Struggling

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foobarred

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Struggling
« on: September 27, 2019, 05:36:12 AM »
Haven't posted in a few months.  Been trying to make the things I'm learning *real* in my life, i.e., apply what I know, and it's a real struggle.  I'm enmeshed, ok.  So I need to develop independence, ok.  But it's just so dang hard.

I've started putting aside money every month.  I call it the “f**k you kitty”.  I've found a potential career option, something I could do part time that would accommodate my disability (assuming nothing else breaks) and would get me extra income per month.  I'm investigating it now, figuring out ways to get the necessary credentials.

On paper making changes looks so easy.  In real life it's giving me a nervous breakdown.  I lie here all day and think about all the myriad ways this could go wrong, how it's going to blow up in my face.  What waify uDPDmom will do if she finds out.  And the certainty that she *will* find out, because she always has some kind of sixth sense when I'm pulling away from her.  And I know from past experience she knows *exactly* where to stick the knife - it's uncanny the damage she can do with a few well-placed words or actions.

And then worse, I think about telling her, because I can't stand having all these secrets and having literally no one to tell them to.  Well, other than my therapist, and I only see her once a month.  I can't tell anyone I know, b/c I'm afraid it will get back to mom.  "Three people can keep a secret if two of them are dead" - it's practically a life motto now.  But it's making me feel strange and isolated.  The biggest things going on in my life right now, and I can't tell a soul.  Can't share my headspace with anyone. :sadno:

T. says that this existential terror is natural for teenagers leaving the nest for the first time.  But I'm not a teenager (by several decades) and this doesn't feel like simple fear of the unknown.  I'm ashamed and confused that the life change most people make in their 20's is scaring me to tears, and I'm starting to wonder what the hell is wrong with me. :stars:

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athene1399

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Re: Struggling
« Reply #1 on: September 27, 2019, 12:43:47 PM »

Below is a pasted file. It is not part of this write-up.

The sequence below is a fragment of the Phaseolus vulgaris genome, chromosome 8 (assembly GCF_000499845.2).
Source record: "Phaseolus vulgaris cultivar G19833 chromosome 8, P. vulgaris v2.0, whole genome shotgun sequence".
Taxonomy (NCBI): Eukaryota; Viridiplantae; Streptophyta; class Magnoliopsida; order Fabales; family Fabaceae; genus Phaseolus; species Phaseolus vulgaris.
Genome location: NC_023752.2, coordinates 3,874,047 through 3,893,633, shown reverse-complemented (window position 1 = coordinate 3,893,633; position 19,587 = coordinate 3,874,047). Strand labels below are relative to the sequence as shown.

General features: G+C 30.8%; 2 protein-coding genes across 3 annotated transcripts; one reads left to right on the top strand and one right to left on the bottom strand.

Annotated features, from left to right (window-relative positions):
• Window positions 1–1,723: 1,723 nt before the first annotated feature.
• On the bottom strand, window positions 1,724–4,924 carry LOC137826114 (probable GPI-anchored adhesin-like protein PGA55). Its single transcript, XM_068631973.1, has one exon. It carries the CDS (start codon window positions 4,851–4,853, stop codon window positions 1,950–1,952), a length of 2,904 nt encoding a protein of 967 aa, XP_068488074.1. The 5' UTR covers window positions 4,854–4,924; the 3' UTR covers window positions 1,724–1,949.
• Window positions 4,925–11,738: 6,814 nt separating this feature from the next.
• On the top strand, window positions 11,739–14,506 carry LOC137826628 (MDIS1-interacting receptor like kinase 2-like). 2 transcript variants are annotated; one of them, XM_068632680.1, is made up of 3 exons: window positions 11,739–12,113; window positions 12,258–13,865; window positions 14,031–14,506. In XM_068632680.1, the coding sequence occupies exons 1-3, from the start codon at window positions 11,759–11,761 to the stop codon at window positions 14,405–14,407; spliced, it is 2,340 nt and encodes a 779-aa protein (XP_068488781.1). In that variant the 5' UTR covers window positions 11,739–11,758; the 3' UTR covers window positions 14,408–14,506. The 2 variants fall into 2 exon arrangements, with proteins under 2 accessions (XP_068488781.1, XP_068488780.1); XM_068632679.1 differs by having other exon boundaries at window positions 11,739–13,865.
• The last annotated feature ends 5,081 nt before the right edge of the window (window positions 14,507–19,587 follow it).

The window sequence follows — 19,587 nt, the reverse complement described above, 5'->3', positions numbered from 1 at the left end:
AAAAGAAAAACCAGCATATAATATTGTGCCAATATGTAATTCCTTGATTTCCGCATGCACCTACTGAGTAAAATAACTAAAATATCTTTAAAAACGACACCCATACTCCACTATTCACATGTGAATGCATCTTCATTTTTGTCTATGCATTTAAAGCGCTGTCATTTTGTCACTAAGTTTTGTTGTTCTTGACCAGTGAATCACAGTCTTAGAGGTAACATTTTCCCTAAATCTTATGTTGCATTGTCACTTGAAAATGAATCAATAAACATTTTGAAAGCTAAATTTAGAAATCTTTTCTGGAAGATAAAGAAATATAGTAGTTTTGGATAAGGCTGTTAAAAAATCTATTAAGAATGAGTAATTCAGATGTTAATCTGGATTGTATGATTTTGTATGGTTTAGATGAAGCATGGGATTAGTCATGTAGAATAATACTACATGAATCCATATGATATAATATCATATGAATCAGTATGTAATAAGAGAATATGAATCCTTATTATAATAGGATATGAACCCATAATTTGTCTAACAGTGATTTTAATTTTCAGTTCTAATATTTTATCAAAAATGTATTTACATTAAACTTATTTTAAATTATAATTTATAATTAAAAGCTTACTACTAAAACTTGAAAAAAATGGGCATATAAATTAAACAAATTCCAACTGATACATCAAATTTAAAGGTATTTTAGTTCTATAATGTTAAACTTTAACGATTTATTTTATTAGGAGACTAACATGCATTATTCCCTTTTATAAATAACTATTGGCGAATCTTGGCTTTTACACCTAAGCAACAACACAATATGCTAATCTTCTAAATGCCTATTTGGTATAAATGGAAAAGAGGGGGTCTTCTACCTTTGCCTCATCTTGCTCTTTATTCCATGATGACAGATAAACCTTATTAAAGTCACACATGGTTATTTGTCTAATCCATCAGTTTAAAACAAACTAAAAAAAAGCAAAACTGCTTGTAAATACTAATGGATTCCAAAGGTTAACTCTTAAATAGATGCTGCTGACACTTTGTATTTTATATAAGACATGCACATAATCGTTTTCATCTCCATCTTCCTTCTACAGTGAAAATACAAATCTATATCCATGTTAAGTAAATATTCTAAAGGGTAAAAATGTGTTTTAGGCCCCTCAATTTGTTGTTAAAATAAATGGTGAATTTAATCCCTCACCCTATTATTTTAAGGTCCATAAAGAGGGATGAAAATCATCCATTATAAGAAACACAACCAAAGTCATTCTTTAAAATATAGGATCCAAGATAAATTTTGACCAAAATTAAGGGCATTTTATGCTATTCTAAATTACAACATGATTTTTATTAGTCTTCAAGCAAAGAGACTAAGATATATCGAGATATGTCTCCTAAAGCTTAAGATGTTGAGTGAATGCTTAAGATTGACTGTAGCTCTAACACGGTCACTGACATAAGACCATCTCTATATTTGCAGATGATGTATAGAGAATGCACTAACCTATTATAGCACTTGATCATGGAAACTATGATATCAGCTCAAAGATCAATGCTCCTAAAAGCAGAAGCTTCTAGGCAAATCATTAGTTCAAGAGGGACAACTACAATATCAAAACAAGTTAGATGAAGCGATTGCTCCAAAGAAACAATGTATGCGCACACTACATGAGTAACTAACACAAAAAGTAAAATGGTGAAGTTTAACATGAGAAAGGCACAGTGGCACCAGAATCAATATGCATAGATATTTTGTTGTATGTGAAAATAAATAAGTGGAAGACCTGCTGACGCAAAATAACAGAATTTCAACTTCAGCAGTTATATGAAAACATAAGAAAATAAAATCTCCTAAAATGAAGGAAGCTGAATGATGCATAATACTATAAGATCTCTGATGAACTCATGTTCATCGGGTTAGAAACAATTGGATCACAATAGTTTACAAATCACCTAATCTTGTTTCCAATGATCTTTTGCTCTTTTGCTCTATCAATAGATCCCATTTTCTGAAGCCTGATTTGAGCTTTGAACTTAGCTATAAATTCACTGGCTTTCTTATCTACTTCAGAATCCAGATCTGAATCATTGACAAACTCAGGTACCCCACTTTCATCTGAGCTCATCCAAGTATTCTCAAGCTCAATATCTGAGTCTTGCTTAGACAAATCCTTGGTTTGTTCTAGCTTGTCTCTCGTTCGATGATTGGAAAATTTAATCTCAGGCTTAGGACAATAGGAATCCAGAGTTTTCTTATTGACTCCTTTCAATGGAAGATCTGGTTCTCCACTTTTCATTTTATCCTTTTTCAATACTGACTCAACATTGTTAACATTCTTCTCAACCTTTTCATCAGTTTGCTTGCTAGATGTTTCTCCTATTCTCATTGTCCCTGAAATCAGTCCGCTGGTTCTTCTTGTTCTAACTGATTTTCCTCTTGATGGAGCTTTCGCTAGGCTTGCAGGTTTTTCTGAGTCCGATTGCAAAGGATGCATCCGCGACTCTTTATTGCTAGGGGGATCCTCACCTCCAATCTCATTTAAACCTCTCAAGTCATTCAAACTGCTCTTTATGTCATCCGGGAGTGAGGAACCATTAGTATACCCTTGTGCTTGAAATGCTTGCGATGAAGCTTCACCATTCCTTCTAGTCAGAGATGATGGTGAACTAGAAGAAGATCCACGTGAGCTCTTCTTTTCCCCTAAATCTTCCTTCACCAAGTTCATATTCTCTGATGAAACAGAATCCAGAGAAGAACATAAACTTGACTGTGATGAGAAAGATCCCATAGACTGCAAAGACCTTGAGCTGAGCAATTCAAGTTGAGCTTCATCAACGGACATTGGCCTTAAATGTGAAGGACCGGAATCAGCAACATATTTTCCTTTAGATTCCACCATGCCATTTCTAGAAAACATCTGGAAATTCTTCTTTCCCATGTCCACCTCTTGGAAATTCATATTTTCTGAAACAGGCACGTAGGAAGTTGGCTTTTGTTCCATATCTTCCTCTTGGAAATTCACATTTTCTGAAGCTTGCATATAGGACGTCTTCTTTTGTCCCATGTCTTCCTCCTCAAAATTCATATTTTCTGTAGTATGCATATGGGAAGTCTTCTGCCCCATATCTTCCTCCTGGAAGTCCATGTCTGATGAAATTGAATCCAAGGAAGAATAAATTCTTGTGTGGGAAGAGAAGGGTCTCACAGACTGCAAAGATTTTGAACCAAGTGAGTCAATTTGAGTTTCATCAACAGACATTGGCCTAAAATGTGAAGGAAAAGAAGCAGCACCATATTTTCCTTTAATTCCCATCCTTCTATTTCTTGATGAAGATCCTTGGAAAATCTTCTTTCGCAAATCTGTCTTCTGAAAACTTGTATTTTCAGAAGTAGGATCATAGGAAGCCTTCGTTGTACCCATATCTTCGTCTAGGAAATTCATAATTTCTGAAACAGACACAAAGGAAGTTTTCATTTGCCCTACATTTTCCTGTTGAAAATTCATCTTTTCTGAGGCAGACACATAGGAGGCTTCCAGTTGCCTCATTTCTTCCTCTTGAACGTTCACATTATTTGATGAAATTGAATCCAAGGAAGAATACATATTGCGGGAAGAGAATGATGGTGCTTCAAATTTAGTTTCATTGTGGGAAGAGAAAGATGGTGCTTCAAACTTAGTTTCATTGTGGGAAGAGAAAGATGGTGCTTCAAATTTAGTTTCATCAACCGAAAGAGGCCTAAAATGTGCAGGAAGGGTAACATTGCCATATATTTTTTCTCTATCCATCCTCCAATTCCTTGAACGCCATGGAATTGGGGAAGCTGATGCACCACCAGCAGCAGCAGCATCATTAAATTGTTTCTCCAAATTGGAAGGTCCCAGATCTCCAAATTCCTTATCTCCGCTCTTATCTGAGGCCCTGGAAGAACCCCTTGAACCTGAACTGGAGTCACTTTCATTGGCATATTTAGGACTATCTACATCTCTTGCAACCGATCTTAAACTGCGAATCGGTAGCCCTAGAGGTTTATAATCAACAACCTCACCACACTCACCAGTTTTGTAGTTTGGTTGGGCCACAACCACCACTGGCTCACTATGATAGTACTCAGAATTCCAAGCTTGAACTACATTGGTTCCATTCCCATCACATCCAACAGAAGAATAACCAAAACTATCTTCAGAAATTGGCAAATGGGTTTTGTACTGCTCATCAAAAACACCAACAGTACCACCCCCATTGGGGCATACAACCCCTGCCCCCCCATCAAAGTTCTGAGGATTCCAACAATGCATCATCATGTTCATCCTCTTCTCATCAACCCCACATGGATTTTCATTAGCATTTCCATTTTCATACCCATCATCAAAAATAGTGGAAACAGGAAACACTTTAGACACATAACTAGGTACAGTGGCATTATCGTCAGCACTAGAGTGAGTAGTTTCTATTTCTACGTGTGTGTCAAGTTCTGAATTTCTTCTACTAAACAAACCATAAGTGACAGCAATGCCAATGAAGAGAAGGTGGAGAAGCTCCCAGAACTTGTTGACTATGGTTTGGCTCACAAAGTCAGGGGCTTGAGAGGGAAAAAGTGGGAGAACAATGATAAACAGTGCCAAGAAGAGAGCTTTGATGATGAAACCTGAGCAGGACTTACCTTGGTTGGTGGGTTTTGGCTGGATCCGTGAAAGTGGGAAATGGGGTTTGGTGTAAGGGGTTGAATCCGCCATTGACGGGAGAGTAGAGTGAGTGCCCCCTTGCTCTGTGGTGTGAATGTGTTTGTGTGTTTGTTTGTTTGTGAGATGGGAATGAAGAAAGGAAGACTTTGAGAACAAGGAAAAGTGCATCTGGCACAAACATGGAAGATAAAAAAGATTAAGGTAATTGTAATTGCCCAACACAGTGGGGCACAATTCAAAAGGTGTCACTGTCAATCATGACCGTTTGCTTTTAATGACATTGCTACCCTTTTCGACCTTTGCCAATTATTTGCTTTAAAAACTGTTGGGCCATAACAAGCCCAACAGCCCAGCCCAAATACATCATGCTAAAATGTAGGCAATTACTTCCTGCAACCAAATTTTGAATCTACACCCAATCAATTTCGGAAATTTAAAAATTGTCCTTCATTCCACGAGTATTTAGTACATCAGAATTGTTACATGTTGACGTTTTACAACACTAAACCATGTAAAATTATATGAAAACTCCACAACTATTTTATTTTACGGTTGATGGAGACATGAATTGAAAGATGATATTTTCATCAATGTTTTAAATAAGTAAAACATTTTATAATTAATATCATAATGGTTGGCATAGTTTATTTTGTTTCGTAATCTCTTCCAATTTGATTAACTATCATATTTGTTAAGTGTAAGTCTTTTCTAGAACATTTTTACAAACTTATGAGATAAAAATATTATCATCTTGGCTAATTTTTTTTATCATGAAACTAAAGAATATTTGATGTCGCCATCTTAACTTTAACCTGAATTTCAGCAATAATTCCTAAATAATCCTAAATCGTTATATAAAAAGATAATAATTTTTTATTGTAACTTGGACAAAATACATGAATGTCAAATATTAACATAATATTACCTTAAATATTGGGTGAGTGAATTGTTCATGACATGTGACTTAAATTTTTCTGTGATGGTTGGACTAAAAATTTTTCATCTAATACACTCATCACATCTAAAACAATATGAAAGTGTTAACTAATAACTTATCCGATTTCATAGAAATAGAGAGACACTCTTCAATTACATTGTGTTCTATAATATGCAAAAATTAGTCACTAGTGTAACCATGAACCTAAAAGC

Change is scary. We like what we're used to and we gravitate towards that. Even in relationships. Up until almost 30 years-old, I couldn't handle a partner who treated me well  becasue it felt weird  and uncomfortable and I didn't know what to do with it. Being with someone who was nice was scary becasue I didn't know how to act or what to say. I didn't like anything about it. It took a while to ease into the idea of having someone nice and supportive as a partner.

You're doing a lot so far. :) You have a fund, you're lining up career options. I think that's great! It must feel lonely not being able to share that with anyone though. 

Take it one step at a time. Change is hard, even if it's a good change. Maybe come up with a plan of what to do if mom finds out. Does your T have any resources of where you can live if you have to leave right away? Or how you can handle it or what to say if she finds out?

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SaltwareS

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Re: Struggling
« Reply #2 on: September 27, 2019, 04:16:42 PM »
Change is scary but also, PDparents have attachment issues. So your instincts are working well and to me, are a sign of your sanity.

Sometimes their attachment issues manifest in being threatened an adult child's healthy growing independence. Sometimes PDparents, unconsciously, see that as their adult children abandoning them and will unconsciously guilt trip the adult child out of growing and healthily developing job skills or money-management skills.

It took me going NC to figure this out. A PD parent may unconsciously encourage *object consistency* and try to re-position you to where you were before. Change is scary to PDparents, even ones who criticize you for not being sufficiently independent.

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foobarred

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Re: Struggling
« Reply #3 on: September 29, 2019, 04:53:58 AM »
Maybe come up with a plan of what to do if mom finds out. Does your T have any resources of where you can live if you have to leave right away? Or how you can handle it or what to say if she finds out?

That's a good idea, athene1399.  My disability covers food and rent, so it's not like she can throw me out.  Her most likely responses are a) quit paying my health insurance, and b) make my life a living hell with whining, guilting, and manufactured crises.  The last time I did s.t. she didn't like (sold my long-deceased unNPDad's workbench) she “accidentally” gave out her SSN to a telemarketer, accused all her home health staff of being criminals and planning to rob her, and called me multiple times a day wailing over her problems and how she didn't know what to doooo.  I wasted a month of my life on that one.

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foobarred

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Re: Struggling
« Reply #4 on: September 29, 2019, 05:13:27 AM »
A PD parent may unconsciously encourage *object consistency* and try to re-position you to where you were before. Change is scary to PDparents, even ones who criticize you for not being sufficiently independent.

That's an interesting idea.  She resents *any* significant change in my life, like a new cat or a new hobby, and completely wigs out if I do something bigger like buy new furniture.  I figured it was because she resented me spending any time or energy on anything that wasn't her.  But maybe it's the change itself that threatens her.  Her object is acting un-objectlike.